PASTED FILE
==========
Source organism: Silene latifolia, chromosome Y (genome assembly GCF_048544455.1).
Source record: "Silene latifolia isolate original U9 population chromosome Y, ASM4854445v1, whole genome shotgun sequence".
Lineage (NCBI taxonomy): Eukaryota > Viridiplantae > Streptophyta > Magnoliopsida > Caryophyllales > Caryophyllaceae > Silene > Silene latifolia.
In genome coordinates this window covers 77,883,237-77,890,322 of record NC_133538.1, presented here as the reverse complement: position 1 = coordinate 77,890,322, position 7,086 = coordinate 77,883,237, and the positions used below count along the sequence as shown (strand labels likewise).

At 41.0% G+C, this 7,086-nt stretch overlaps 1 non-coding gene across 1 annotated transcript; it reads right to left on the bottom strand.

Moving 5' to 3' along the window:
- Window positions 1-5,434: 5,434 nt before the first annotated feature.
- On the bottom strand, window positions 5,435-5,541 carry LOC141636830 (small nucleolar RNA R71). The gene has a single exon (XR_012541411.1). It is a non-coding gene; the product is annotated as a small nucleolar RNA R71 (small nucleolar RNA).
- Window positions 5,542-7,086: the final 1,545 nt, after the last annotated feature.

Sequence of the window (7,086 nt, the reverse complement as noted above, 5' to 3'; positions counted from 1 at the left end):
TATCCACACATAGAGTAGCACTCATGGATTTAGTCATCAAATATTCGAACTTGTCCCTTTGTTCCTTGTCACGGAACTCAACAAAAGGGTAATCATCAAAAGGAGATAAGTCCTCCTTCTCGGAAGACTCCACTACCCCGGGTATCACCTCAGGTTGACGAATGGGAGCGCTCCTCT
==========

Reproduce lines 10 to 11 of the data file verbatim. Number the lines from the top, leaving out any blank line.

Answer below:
Sequence of the window (7,086 nt, the reverse complement as noted above, 5' to 3'; positions counted from 1 at the left end):
TATCCACACATAGAGTAGCACTCATGGATTTAGTCATCAAATATTCGAACTTGTCCCTTTGTTCCTTGTCACGGAACTCAACAAAAGGGTAATCATCAAAAGGAGATAAGTCCTCCTTCTCGGAAGACTCCACTACCCCGGGTATCACCTCAGGTTGACGAATGGGAGCGCTCCTCT